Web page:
The arrival of the Covid-19 pandemic may not have been an absolute surprise to epidemiologists but for many businesses, it was a completely unexpected, despite the rapid spread of the previous SARS outbreak a few years ago. 

The All England Lawn Tennis Club (AELTC) showed extraordinary foresight by taking out pandemic insurance for the past 17 years, initially, in response to the SARS outbreak, which meant that the cancellation of the Wimbledon Championships that the AELTC was poised to host, was mitigated by a substantial insurance payout. 

Businesses turning to their commercial insurance policies were initially told by the insurers that the clauses relating to event cancellation and business interruption were unlikely to apply in respect of Covid-19. The insurers were seeking to rely on the judgment relating to the case in 2010, Orient-Express Hotels where a hurricane was responsible for the business interruption and the policyholders lost the case; in the test case brought by the Financial Conduct Authority (FCA) the Supreme Court ruled that the case was wrongly decided and was therefore overruled.  The prolonged presence of Covid-19 and the serious impact globally on every aspect of commercial dealings and transactions has resulted in many businesses hanging by a thread making the commercial insurance policies business interruption clauses a lifeline if the policy wording is deemed to support a claim.

The Financial Conduct Authority (FCA) issues regular updates with regard to business interruption payouts and claims and has issued comprehensive information and guidance following the Supreme Court judgment arising from its business interruption test case brought to clarify the position of businesses and insurers. The judgement supported businesses in many aspects relating to their commercial insurance policies, so far insurers have paid out £433,125,666 in settlement of business interruption claims.  However, the judgment was complex and hinged on the wordings of the policies. 

Vincenzo Senatore, a partner, commented "the wording of a business interruption policy is crucial following the Supreme Court judgment.  In some policies there is a requirement to prove the presence or the occurrence of a notifiable disease within the vicinity of the business premises.  If the area within which the presence occurs is not clearly defined the policyholder does not need to demonstrate that Covid-19 existed in any particular location." He further stated "the FCA wrote a "Dear CEO" letter reminding insurers of their responsibility to their policyholders, in that they must deal promptly with policyholders and communicate clearly, be fair and not be misleading."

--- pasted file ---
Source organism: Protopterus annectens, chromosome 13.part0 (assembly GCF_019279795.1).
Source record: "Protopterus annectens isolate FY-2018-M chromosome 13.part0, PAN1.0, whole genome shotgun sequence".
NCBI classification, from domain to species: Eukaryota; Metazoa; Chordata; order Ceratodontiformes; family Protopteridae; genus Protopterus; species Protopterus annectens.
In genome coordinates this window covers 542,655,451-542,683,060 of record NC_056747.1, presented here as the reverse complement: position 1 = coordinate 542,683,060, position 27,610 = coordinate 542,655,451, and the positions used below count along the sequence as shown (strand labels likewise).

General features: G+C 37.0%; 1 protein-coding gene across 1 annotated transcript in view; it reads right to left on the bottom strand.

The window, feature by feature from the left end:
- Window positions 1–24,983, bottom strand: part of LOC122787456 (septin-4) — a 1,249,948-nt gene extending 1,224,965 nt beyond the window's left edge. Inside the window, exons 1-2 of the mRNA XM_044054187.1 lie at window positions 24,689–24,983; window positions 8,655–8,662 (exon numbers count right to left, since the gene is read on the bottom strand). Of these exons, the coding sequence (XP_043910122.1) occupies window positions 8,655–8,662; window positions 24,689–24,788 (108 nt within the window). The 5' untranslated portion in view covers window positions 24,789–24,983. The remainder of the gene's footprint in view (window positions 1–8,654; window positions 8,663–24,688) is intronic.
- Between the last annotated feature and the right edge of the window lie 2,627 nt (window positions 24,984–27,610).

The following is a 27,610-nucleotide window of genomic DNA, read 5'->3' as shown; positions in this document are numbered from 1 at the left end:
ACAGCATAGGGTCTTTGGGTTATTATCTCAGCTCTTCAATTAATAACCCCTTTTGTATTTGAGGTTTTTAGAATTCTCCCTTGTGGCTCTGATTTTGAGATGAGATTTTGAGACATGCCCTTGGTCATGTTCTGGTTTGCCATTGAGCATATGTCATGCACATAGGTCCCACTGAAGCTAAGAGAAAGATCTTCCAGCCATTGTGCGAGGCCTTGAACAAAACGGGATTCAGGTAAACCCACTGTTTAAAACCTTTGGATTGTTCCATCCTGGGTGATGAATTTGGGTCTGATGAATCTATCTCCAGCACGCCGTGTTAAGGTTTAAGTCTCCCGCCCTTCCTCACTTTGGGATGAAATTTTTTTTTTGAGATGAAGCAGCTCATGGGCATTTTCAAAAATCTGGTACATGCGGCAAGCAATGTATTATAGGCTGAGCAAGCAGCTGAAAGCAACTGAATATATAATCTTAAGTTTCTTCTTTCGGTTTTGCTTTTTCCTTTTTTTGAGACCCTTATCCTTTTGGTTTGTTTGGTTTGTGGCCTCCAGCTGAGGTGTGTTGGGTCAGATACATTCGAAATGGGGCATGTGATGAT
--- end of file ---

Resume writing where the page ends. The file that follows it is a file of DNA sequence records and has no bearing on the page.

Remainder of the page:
Where policies do require specific evidence of the presence of Covid-19 in the vicinity of the business premises of the policyholder the FCA has provided suggestions as to the nature of the evidence and how such evidence can be gathered.  The business should obtain information from:

  • Local GPs as to whether they have patients that have tested positive.
  • Data from NHS hospital trusts in the vicinity on the number of people who have died as a result of Covid-19 within their trust. 
  • Reports from well-regarded media outlets relating to the number of cases believed to be in schools and care homes.
  • Personal knowledge from employees, customers or other businesses.
  • The Office for National Statistics (ONS) provides Death Data on the rate and cause of deaths in each NHS Trust.
  • Scientific reports from highly respected sources - Imperial College issues data together with Cambridge University and Public Health England.

Giambrone's corporate and commercial lawyers, together with the lawyers in the insurance and reinsurance team, can provide assistance to businesses by reviewing their commercial insurance policy and navigating the wording to ensure that it falls in line with the Supreme Court's judgment. The lawyers recognise that both the policies and the 150-page judgment may not seem entirely straightforward and not necessarily particularly understandable.  Assistance in establishing the validity of a policy against the Supreme Court judgment and help with negotiating with the insurer could make a significant difference to the speed and level of pay out. 

For further information about a claim against the business interruption clause in a commercial policy please click here.

The content of this article is intended to provide a general guide to the subject matter. Specialist advice should be sought about your specific circumstances.